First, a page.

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Ground-breaking research transforming our future

13 August 2019
Researchers and students deliver cutting-edge innovations

From transforming cancer detection to solving our plastic waste problems, we're working with industry, government and community partners, to address some of the most pressing problems facing our planet.

In celebration of our annual Innovation Week, held from 19-23 August, we take a look at just some of the many transformative and creative ideas being brought to life by researchers and students at the University of Sydney.

12 ground-breaking innovations

1

Device to predict epilepsy 

There are approximately 250,000 people living with epilepsy in Australia and 65 million worldwide. Supported by a grant from Microsoft, a group of researchers are working on creating a portable, non-surgical device that can provide people living with epilepsy up to 30 minutes’ warning about a likely seizure.

Read more about this seizure warning system
2

Robots for the farm

Professor Salah Sukkarieh has launched field robotics spin-off company Agerris, securing $6.5 million in seed funding to commercialise its automated farm equipment. The robotics systems use AI and decision mapping to conduct non-chemical weeding, intelligent spraying and very soon they could be harvesting produce.

Discover how we're helping to improve productivity on our farms
3

Transforming cancer detection

DetectED-X is transforming cancer detection through education test sets for doctors around the world. Founded by Professor Patrick Brennan and Professor Mary Rickard, DetectED-X was launched through the University’s startup program INCUBATE.

Learn how DetectED-X is making cancer diagnosis easier
4

Addressing food insecurity in our city

Did you know that approximately 17,000 residents in the City of Sydney are food insecure? FoodLab Sydney, a partnership between the University of Sydney, UNSW Canberra, City of Sydney, TAFE and FoodLab Detroit, is increasing access to healthy and affordable food by empowering individuals and communities in the creation of new food businesses.

We’re applying food security research to support local food entrepreneurs
5

Blocking deadly box jellyfish venom

The Australian box jellyfish is the most venomous creature on earth, carrying enough venom to kill more than 60 humans. Associate Professor Greg Neely and Dr Raymond (Man-Tat) Lau and their team of pain researchers at the Charles Perkins Centre have discovered an antidote to the deadly sting that could lead to a topical treatment.

Find out how the antidote works
6

Protecting wheat crops worldwide

Wheat is relied on by more than one-third of the world’s population and one of the most economically important stable foods. An international group of scientists co-led by the University of Sydney has isolated the first major resistance genes against stripe rust, which threatens to devastate wheat crops worldwide. 

Find out how scientists solved the 30-year wheat rust puzzle
7

Solving our plastic recycling problem

Did you know it takes 450 years for a plastic bottle to break down? Professor Thomas Maschmeyer’s recycling solution which converts plastic into high-value products, will be used in a new chemical recycling plant that will allow Timor-Leste to become the first 'plastics-neutral' economy in the world.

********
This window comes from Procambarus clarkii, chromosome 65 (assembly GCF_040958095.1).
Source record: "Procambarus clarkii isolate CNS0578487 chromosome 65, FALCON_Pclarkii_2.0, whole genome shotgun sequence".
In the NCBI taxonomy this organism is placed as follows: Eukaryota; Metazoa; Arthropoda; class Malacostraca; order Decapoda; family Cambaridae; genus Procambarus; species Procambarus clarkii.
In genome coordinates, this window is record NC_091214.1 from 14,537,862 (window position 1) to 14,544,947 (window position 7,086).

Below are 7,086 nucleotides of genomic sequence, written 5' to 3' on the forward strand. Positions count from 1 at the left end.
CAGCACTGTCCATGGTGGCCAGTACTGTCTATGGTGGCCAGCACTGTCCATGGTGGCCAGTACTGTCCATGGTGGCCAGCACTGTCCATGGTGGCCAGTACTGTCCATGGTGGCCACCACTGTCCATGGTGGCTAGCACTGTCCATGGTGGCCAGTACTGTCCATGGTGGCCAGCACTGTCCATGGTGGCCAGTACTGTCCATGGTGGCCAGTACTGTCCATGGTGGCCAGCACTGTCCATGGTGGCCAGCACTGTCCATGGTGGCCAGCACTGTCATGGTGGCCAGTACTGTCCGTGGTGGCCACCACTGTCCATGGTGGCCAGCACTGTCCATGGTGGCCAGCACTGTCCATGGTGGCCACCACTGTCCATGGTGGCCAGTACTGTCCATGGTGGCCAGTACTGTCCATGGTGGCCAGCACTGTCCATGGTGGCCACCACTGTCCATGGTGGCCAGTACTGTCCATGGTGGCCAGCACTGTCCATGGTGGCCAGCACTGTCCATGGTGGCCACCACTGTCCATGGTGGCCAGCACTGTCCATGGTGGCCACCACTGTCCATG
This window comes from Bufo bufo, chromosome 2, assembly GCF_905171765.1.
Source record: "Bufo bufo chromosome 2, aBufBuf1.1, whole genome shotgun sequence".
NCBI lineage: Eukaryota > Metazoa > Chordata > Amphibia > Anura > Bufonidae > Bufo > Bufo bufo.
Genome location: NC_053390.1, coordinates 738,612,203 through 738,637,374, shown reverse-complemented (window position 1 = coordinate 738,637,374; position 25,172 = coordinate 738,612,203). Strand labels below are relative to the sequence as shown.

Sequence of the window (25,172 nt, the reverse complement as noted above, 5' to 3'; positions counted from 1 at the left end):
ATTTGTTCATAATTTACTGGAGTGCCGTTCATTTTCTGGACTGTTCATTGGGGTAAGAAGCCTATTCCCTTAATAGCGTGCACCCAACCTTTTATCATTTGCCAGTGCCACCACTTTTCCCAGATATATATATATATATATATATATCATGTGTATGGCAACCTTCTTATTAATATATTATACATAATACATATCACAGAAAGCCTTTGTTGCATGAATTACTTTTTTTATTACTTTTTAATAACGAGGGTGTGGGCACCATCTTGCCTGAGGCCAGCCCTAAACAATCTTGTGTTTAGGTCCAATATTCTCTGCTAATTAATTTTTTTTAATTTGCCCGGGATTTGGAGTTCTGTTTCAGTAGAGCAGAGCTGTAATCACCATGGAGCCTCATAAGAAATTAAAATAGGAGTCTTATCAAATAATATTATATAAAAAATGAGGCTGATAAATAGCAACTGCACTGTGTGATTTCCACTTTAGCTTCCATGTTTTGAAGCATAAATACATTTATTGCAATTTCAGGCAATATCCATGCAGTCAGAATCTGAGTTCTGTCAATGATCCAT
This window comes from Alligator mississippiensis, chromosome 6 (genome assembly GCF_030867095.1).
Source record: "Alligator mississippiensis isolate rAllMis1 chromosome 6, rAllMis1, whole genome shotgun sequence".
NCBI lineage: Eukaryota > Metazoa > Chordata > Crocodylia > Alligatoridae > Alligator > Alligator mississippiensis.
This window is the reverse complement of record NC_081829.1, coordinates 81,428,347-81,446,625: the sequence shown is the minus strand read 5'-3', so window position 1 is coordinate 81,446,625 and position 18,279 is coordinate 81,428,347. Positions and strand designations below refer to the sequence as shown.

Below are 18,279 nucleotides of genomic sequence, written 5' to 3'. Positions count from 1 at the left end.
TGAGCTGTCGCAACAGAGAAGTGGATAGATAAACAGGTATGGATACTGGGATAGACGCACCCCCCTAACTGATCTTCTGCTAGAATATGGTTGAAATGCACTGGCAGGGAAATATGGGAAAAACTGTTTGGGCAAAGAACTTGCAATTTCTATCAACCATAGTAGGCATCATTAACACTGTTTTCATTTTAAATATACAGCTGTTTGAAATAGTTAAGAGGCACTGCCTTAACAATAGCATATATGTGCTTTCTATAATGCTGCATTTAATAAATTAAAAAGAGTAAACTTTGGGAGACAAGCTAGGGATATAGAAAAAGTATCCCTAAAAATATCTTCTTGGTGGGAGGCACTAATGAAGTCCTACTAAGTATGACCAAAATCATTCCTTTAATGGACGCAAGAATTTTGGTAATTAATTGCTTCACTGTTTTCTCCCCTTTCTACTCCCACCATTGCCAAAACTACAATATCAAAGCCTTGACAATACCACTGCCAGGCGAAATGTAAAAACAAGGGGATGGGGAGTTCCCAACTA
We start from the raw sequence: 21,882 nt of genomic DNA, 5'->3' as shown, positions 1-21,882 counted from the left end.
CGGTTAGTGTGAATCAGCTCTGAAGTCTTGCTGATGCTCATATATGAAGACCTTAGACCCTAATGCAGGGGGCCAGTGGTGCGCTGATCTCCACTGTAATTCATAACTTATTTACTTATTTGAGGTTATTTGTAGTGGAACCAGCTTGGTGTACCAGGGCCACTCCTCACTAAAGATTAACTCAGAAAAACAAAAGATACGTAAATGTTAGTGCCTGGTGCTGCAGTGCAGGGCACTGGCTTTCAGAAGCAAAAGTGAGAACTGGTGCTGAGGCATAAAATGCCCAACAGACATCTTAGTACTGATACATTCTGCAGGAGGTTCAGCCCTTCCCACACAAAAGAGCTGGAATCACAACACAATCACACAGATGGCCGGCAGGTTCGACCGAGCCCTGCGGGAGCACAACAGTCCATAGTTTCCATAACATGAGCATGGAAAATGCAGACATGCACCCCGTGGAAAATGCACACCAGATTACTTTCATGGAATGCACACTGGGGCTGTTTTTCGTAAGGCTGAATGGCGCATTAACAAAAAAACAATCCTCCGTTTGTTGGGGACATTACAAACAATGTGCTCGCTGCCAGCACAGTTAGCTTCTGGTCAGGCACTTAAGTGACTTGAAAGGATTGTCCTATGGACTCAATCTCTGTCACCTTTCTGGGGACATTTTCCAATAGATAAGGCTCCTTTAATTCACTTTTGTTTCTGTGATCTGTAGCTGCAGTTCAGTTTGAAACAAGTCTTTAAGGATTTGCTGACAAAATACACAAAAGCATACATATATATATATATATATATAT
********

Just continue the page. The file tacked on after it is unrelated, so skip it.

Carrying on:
Learn how this technology is converting a liability into an asset
8

Magic pen to fix eye injuries

Corneal ulceration is a common problem in Australia and developing countries. Professor Gerard Sutton and his team from the University's Save Sight Institute have developed a corneal pen which seals eye wounds to treat corneal ulceration, promote active healing of the wound site and reduce scarring.

Find out more about this 3D printing pen
9

Improving quality of life for cardiovascular disease patients

Working alongside biomedical engineers and clinicians, Associate Professor Cara Wrigley has been redesigning the after-surgery experience for patients with cardiovascular disease. They are addressing usability and wearability issues like waterproofing and physical strain to give patients a better quality of life at home.

Discover how we're using human-centred design to improve quality of life
10

Electronic skin for people with disabilities

Dr Anusha Withana and his colleagues are developing wearable technology that could be used to control devices, receive information and importantly, register sensations through mobile phone-like vibrations.

Discover how this wearable technology works
11

Smart windows to conserve energy

The rise of energy consumption in recent decades has led to an increasing demand for renewable energy and energy-saving systems. Engineering experts are using a new plasma technology that will enable windows to conserve energy by responding to light, heat and other environmental factors.

Find out more about this new technology
12

A solution for air pollution

Intensifying air pollution affects millions of people living in South and East Asia. Recognising the devastating health impacts on these populations, a team of students have developed the world’s first anti-pollution mask with unique health benefits, winning the Student Innovation challenge at the 2018 Innovation Week and the ‘Best Business Scalable in Asia’ prize from Sydney Genesis.

Check out the latest student inventions at the Student Innovation Challenge on 21 August

The University of Sydney’s Innovation Week takes place from Monday 19 to Friday 23 August 2019. Check out all the events here.
 

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